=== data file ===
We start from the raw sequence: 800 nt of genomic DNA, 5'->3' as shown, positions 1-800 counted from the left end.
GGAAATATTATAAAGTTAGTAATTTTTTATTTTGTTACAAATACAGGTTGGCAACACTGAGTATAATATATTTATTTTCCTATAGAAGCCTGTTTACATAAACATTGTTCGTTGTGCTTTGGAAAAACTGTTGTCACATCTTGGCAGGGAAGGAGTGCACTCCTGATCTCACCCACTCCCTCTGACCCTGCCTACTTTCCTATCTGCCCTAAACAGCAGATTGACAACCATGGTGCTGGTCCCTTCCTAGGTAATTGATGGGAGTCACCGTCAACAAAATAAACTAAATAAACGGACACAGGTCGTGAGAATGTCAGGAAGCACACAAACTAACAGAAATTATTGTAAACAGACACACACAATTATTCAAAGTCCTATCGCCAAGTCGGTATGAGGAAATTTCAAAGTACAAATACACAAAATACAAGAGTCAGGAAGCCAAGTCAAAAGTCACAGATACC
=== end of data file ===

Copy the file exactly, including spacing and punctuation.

We start from the raw sequence: 800 nt of genomic DNA, 5'->3' as shown, positions 1-800 counted from the left end.
GGAAATATTATAAAGTTAGTAATTTTTTATTTTGTTACAAATACAGGTTGGCAACACTGAGTATAATATATTTATTTTCCTATAGAAGCCTGTTTACATAAACATTGTTCGTTGTGCTTTGGAAAAACTGTTGTCACATCTTGGCAGGGAAGGAGTGCACTCCTGATCTCACCCACTCCCTCTGACCCTGCCTACTTTCCTATCTGCCCTAAACAGCAGATTGACAACCATGGTGCTGGTCCCTTCCTAGGTAATTGATGGGAGTCACCGTCAACAAAATAAACTAAATAAACGGACACAGGTCGTGAGAATGTCAGGAAGCACACAAACTAACAGAAATTATTGTAAACAGACACACACAATTATTCAAAGTCCTATCGCCAAGTCGGTATGAGGAAATTTCAAAGTACAAATACACAAAATACAAGAGTCAGGAAGCCAAGTCAAAAGTCACAGATACC